by Joseph Leray
Over on the ever-useful PlayStation Blog, Moonbot Studios has announced a “Holiday” release for “Diggs Nightcrawler,” the team’s fairy-tale-meets-film-noir detective game.
The catch: “Diggs” is a Wonderbook game, the strangely under-utilized peripheral Sony announced almost a year ago at E3. Since then, only one game has been released for it: J. K. Rowling’s “Book of Spells.”
Still, “Diggs” seems interesting -- albeit a bit cutesy and kid-oriented -- if only for Moonbot’s pedigree. As the gameplay trailer and dev diary point out, the studio won an Academy Award for The Fantastic Flying Books of Mr. Morris Lessmore.
So, we can probably feel confident that the story -- which follows hardnosed gumshoe Diggs Nightcrawler through a series of literary investigations that look to answer, for example, who caused the Great Fall of Humpty Dumpty, and whether or not he can be put back together again -- will be well-executed and well-considered.
I’m also interested to see what kind of game mechanics and scenarios Moonbot comes up with for the Wonderbook system. Watching the videos, you can get a sense of how players will be able to lift parts of the Wonderbook to, for example, move a lamp around. Since they started out as an animation company, they might be a little less likely to rely on old controller-based ideas when it comes to “Diggs.”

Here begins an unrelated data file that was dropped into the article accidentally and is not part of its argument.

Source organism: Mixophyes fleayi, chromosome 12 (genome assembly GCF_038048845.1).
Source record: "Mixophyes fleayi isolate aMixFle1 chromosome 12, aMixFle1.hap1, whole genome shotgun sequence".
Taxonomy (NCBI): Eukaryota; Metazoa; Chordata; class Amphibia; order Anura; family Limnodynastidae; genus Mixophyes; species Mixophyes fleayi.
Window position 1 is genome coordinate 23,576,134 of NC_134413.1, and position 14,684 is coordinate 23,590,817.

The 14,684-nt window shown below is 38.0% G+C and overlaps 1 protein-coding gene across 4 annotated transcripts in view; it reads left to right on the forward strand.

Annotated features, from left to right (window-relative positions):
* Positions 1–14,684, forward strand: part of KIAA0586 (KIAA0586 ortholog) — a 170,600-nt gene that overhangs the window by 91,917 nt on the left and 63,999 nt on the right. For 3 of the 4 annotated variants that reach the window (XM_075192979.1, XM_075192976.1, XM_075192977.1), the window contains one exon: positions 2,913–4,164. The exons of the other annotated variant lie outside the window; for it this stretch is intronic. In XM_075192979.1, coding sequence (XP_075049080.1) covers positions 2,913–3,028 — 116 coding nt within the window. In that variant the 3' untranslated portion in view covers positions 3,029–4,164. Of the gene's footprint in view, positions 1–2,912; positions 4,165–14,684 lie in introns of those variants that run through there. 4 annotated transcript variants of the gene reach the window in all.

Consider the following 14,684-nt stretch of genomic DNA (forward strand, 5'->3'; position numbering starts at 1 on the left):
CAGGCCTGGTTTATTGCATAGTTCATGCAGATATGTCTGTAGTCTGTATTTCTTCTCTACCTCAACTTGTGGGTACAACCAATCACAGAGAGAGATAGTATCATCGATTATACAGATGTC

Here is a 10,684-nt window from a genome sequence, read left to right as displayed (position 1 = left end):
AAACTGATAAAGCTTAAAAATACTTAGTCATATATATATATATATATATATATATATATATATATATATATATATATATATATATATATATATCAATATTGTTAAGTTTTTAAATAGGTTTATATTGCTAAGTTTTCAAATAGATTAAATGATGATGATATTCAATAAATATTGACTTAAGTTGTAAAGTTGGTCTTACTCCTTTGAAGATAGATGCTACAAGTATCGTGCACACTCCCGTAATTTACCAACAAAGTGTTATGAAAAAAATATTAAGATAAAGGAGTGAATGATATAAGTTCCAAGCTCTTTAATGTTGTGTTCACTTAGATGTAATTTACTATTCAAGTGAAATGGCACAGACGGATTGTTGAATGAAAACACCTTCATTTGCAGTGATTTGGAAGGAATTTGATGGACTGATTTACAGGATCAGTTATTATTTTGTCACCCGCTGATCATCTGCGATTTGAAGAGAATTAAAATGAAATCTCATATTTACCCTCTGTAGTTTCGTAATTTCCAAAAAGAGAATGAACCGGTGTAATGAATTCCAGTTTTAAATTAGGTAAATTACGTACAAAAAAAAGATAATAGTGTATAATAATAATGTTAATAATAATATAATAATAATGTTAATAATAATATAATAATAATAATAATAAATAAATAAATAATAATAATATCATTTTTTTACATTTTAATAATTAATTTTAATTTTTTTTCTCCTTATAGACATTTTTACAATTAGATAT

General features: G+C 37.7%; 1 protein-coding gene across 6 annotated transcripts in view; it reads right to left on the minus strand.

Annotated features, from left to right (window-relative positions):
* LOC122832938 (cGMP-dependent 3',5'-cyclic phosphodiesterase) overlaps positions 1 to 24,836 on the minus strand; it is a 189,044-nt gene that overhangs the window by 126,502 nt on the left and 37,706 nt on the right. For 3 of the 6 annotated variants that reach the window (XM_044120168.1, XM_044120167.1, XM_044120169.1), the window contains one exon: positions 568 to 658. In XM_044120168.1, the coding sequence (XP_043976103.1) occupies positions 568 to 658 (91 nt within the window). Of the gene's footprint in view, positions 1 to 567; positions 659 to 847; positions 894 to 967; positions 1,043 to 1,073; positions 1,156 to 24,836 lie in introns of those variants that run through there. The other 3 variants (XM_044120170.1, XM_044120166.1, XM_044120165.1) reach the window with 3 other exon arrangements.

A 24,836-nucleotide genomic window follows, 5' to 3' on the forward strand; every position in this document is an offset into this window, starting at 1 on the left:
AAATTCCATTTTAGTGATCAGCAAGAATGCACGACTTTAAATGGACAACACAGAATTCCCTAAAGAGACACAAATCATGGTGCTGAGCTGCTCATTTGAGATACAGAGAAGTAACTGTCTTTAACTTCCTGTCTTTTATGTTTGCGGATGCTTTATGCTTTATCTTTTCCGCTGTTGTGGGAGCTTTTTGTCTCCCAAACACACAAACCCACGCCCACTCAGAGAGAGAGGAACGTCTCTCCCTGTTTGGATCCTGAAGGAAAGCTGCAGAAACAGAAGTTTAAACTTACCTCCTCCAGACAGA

We’ll find out soon enough, I guess: “Diggs Nightcrawler” will be available this fall on the PlayStation 3 Wonderbook.
In other Moonbot-related news, the Kickstarter campaign for the tragically ambitious “Golem” game -- which we’ve covered here before -- failed to meet its funding goals, securing only $96,000 of the proposed $750,000.
Development on “Golem” is ongoing, however: the last Kickstarter update promises, defiantly, that Moonbot is “still going to make the game. Doors are opening for us and we’re securing funding from a more traditional source.”
That’s good to hear! Your mileage may vary when it comes to Kickstarter campaigns, but I always thought that “Golem” was too cool an idea to pass up. What “Golem”’s funding source might be -- and what strings might be attached to it -- hasn’t been announced yet.
And finally, on the subject of Louisiana-based game development -- Moonbot Studios is in Shreveport -- Edge Online has posted a nice profile of the Lafayette campus of the The Academy of Interactive Entertainment, an academic institution that opened its doors to students last fall. Read it here.